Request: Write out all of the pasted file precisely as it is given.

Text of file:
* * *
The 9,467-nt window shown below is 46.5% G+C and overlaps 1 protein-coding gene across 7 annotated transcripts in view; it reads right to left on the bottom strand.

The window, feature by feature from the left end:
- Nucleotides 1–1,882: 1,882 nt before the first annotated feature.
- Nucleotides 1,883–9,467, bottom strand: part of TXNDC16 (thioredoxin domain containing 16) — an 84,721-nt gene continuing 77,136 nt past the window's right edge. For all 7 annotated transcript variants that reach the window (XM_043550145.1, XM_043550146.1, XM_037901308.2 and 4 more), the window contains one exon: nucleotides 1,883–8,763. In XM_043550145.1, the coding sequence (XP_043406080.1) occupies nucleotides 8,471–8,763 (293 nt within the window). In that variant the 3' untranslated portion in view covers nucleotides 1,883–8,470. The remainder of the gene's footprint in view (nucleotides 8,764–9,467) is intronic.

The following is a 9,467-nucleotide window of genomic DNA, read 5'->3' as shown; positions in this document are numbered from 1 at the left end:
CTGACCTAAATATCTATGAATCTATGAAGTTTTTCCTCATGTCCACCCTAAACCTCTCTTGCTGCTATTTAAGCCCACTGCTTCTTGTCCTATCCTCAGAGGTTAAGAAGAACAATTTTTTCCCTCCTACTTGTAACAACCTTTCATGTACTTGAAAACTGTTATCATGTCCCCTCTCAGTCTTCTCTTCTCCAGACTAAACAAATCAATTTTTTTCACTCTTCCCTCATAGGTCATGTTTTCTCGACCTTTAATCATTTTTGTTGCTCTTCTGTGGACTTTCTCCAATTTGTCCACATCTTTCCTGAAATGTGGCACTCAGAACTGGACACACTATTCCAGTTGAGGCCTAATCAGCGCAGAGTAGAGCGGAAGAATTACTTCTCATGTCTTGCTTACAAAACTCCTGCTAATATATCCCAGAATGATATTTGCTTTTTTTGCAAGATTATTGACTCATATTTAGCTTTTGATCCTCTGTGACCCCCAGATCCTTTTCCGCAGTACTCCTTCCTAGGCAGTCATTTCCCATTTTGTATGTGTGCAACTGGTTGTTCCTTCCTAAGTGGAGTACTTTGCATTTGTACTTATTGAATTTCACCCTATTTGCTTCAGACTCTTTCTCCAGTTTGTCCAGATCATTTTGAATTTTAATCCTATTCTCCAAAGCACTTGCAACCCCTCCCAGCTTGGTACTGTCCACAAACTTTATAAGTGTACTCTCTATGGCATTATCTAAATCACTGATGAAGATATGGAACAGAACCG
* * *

The 9,467-nt window shown below is 46.5% G+C and overlaps 1 protein-coding gene across 7 annotated transcripts in view; it reads right to left on the bottom strand.

The window, feature by feature from the left end:
- Nucleotides 1–1,882: 1,882 nt before the first annotated feature.
- Nucleotides 1,883–9,467, bottom strand: part of TXNDC16 (thioredoxin domain containing 16) — an 84,721-nt gene continuing 77,136 nt past the window's right edge. For all 7 annotated transcript variants that reach the window (XM_043550145.1, XM_043550146.1, XM_037901308.2 and 4 more), the window contains one exon: nucleotides 1,883–8,763. In XM_043550145.1, the coding sequence (XP_043406080.1) occupies nucleotides 8,471–8,763 (293 nt within the window). In that variant the 3' untranslated portion in view covers nucleotides 1,883–8,470. The remainder of the gene's footprint in view (nucleotides 8,764–9,467) is intronic.

The following is a 9,467-nucleotide window of genomic DNA, read 5'->3' as shown; positions in this document are numbered from 1 at the left end:
CTGACCTAAATATCTATGAATCTATGAAGTTTTTCCTCATGTCCACCCTAAACCTCTCTTGCTGCTATTTAAGCCCACTGCTTCTTGTCCTATCCTCAGAGGTTAAGAAGAACAATTTTTTCCCTCCTACTTGTAACAACCTTTCATGTACTTGAAAACTGTTATCATGTCCCCTCTCAGTCTTCTCTTCTCCAGACTAAACAAATCAATTTTTTTCACTCTTCCCTCATAGGTCATGTTTTCTCGACCTTTAATCATTTTTGTTGCTCTTCTGTGGACTTTCTCCAATTTGTCCACATCTTTCCTGAAATGTGGCACTCAGAACTGGACACACTATTCCAGTTGAGGCCTAATCAGCGCAGAGTAGAGCGGAAGAATTACTTCTCATGTCTTGCTTACAAAACTCCTGCTAATATATCCCAGAATGATATTTGCTTTTTTTGCAAGATTATTGACTCATATTTAGCTTTTGATCCTCTGTGACCCCCAGATCCTTTTCCGCAGTACTCCTTCCTAGGCAGTCATTTCCCATTTTGTATGTGTGCAACTGGTTGTTCCTTCCTAAGTGGAGTACTTTGCATTTGTACTTATTGAATTTCACCCTATTTGCTTCAGACTCTTTCTCCAGTTTGTCCAGATCATTTTGAATTTTAATCCTATTCTCCAAAGCACTTGCAACCCCTCCCAGCTTGGTACTGTCCACAAACTTTATAAGTGTACTCTCTATGGCATTATCTAAATCACTGATGAAGATATGGAACAGAACCG